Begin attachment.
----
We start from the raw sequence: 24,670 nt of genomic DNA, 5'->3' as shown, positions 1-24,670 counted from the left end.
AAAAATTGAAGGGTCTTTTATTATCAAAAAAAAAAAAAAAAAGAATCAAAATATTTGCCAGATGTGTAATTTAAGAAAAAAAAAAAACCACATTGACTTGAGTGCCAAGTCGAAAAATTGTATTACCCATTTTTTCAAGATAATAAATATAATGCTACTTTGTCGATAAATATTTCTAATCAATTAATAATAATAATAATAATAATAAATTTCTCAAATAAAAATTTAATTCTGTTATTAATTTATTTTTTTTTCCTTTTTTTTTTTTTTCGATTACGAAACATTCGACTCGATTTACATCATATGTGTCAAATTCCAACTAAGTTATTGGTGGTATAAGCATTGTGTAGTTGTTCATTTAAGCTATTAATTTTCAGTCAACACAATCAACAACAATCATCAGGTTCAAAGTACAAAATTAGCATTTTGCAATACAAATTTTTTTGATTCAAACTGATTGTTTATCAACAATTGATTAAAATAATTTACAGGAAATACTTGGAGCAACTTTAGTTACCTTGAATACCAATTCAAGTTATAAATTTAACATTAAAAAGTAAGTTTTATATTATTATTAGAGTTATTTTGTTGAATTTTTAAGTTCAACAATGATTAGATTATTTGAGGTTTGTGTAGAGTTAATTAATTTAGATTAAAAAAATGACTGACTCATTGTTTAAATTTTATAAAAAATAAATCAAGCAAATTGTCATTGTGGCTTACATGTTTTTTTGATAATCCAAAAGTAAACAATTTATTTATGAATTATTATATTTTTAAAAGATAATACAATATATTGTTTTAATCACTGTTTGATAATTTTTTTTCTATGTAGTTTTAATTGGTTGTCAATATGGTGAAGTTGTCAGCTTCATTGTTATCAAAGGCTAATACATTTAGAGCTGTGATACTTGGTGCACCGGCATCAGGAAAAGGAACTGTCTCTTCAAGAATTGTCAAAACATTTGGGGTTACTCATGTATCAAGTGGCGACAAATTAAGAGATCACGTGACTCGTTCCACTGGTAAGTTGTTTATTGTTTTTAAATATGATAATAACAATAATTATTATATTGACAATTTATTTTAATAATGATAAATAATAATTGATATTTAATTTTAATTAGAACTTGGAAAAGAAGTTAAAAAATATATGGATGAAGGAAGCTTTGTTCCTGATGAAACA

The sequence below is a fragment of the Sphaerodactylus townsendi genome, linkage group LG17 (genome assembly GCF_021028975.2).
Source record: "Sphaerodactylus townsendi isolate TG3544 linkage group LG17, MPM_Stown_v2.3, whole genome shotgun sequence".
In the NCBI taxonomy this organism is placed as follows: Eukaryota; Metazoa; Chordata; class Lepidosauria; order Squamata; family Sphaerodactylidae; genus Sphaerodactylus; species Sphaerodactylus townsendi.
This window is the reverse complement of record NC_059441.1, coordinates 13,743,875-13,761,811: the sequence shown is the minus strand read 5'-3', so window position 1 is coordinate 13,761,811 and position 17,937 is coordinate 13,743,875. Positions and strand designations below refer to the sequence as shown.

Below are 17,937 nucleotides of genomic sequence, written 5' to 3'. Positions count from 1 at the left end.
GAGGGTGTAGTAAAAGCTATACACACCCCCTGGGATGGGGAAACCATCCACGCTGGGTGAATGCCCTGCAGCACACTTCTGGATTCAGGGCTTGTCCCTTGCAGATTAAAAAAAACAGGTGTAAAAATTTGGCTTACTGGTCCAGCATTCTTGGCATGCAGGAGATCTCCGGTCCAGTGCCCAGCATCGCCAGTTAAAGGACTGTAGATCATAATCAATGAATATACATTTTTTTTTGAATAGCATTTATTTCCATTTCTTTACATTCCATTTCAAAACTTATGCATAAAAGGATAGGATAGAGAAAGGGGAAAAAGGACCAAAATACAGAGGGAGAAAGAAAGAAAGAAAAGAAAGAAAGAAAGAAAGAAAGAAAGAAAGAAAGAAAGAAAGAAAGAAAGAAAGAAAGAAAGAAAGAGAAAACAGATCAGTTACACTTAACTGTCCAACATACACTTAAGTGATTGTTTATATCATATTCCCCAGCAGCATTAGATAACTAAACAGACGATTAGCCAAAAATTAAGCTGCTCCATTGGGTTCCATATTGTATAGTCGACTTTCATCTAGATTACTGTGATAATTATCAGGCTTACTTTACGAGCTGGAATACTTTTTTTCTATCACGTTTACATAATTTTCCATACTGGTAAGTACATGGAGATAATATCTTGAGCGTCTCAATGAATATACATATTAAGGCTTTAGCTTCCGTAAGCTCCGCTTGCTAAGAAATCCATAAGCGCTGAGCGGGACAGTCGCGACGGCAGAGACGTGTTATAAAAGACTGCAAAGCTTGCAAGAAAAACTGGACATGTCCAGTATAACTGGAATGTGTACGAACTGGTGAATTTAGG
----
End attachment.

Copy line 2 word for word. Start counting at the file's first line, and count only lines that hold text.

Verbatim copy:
AAAAATTGAAGGGTCTTTTATTATCAAAAAAAAAAAAAAAAAGAATCAAAATATTTGCCAGATGTGTAATTTAAGAAAAAAAAAAAACCACATTGACTTGAGTGCCAAGTCGAAAAATTGTATTACCCATTTTTTCAAGATAATAAATATAATGCTACTTTGTCGATAAATATTTCTAATCAATTAATAATAATAATAATAATAATAAATTTCTCAAATAAAAATTTAATTCTGTTATTAATTTATTTTTTTTTCCTTTTTTTTTTTTTTCGATTACGAAACATTCGACTCGATTTACATCATATGTGTCAAATTCCAACTAAGTTATTGGTGGTATAAGCATTGTGTAGTTGTTCATTTAAGCTATTAATTTTCAGTCAACACAATCAACAACAATCATCAGGTTCAAAGTACAAAATTAGCATTTTGCAATACAAATTTTTTTGATTCAAACTGATTGTTTATCAACAATTGATTAAAATAATTTACAGGAAATACTTGGAGCAACTTTAGTTACCTTGAATACCAATTCAAGTTATAAATTTAACATTAAAAAGTAAGTTTTATATTATTATTAGAGTTATTTTGTTGAATTTTTAAGTTCAACAATGATTAGATTATTTGAGGTTTGTGTAGAGTTAATTAATTTAGATTAAAAAAATGACTGACTCATTGTTTAAATTTTATAAAAAATAAATCAAGCAAATTGTCATTGTGGCTTACATGTTTTTTTGATAATCCAAAAGTAAACAATTTATTTATGAATTATTATATTTTTAAAAGATAATACAATATATTGTTTTAATCACTGTTTGATAATTTTTTTTCTATGTAGTTTTAATTGGTTGTCAATATGGTGAAGTTGTCAGCTTCATTGTTATCAAAGGCTAATACATTTAGAGCTGTGATACTTGGTGCACCGGCATCAGGAAAAGGAACTGTCTCTTCAAGAATTGTCAAAACATTTGGGGTTACTCATGTATCAAGTGGCGACAAATTAAGAGATCACGTGACTCGTTCCACTGGTAAGTTGTTTATTGTTTTTAAATATGATAATAACAATAATTATTATATTGACAATTTATTTTAATAATGATAAATAATAATTGATATTTAATTTTAATTAGAACTTGGAAAAGAAGTTAAAAAATATATGGATGAAGGAAGCTTTGTTCCTGATGAAACA